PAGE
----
Over the past few years, North Carolina has seen several lawsuits from pro-abortion groups and individuals trying to overturn some of the laws in place to protect women and their unborn children. The most recent of these lawsuits was filed by an abortion doctor in North Carolina who is trying to strike down the laws regarding the abortion pill mifepristone in order to increase her capacity to perform abortions.
This week on Family Policy Matters, host Traci DeVette Griggs welcomes Erica Steinmiller-Perdomo to discuss this case and its implications. Erica serves as legal counsel for the Center for Life at Alliance Defending Freedom.
UPDATE: Since recording this interview, a motion was granted allowing Speaker Moore and President pro tempore Berger to be parties in the case.
TRACI DEVETTE GRIGGS: In January, an abortionist challenged a lawsuit challenging five of North Carolina’s most effective pro-life laws. Before the merits of that case can be heard, however, a motion seeking to allow legislative leaders to intervene in defense of the laws that they passed must be resolved. Well, our friends at Alliance Defending Freedom are assisting Senate Leader Phil Berger and House Leader Tim Moore with that case, and we’re joined by ADF Legal Counsel Erica Steinmiller-Perdomo, who is working on the case with them.
Erica, welcome to Family Policy Matters.
ERICA STEINMILLER-PERDOMO: Thank you so much for having me.
TRACI DEVETTE GRIGGS: All right. So talk about this motion. It doesn’t actually address the legality of the pro-life laws at first, right, more of a procedural request?
ERICA STEINMILLER-PERDOMO: That’s right. So ADF attorneys represent the legislative leaders. That is, as you mentioned, the president pro tem of the Senate, Phil Berger, and the Speaker of the North Carolina House of Representatives, Tim Moore. They represent the interests of the state in seeking to defend North Carolina’s laws.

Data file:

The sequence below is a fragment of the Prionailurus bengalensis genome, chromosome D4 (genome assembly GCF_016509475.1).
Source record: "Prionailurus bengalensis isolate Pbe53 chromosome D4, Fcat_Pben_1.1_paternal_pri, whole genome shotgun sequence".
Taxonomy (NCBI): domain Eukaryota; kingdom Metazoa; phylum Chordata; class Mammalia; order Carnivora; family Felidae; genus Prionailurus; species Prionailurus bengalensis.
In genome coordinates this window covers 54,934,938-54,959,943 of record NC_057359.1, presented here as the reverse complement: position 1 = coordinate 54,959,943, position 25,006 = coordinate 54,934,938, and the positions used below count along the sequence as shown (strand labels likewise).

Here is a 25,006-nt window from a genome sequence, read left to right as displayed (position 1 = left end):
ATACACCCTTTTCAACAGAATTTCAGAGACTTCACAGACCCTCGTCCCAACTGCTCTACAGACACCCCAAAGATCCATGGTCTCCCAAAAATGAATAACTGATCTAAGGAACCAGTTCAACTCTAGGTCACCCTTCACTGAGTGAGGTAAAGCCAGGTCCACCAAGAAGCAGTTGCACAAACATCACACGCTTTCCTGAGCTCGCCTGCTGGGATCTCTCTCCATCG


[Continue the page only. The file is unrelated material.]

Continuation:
Now, this lawsuit that was filed in North Carolina by an abortion doctor, the primary named Defendant in the case is the attorney general of North Carolina, Joshua Stein. He’s already come out and said that he will not defend North Carolina’s pro-life laws. In fact, he agrees with the Plaintiff’s position in the case that North Carolina’s laws are somehow preempted by FDA regulations. So we’re representing the legislative leaders and hoping to intervene in this case so that the important interests of North Carolina’s legislative leaders and the North Carolina General Assembly can be heard.
TRACI DEVETTE GRIGGS: So this kind of procedural question isn’t new to North Carolina, is it?
ERICA STEINMILLER-PERDOMO: No, that’s right. There was actually a prior case where these same legislative leaders sought to intervene in a case that was a challenge to North Carolina’s voter ID laws. That case worked its way all the way up to the Supreme Court, and the Supreme Court, in fact, held that the legislative leaders are entitled to intervene in North Carolina’s state interest in cases like this where the state interests are not being adequately represented by the parties who are being sued.
TRACI DEVETTE GRIGGS: I’ve heard people say, Josh Stein, do your job. Is he not doing his job, or is he within his rights to take this stand as our attorney general?
ERICA STEINMILLER-PERDOMO: Certainly, the people tasked with leading the state should be coming to the defense of the laws that are enacted in the state at the request of the people. So Attorney General Stein has come out on Twitter saying that he will protect so-called reproductive rights, and that’s exactly why it’s important that the people of the State of North Carolina, who are acting through their elected representatives, it is them who have the power to enact pro-life laws in the state, to enact protections for women and girls from dangers of chemical abortion drugs, for example, and it’s also within the state’s authority to protect the integrity of the medical profession. So, certainly, the state’s leaders should be coming to the defense of those laws.
TRACI DEVETTE GRIGGS: Right. Are we somewhat glad, though, that he has chosen not to defend it, since I imagine it would be a half-hearted defense? Is there any silver lining here?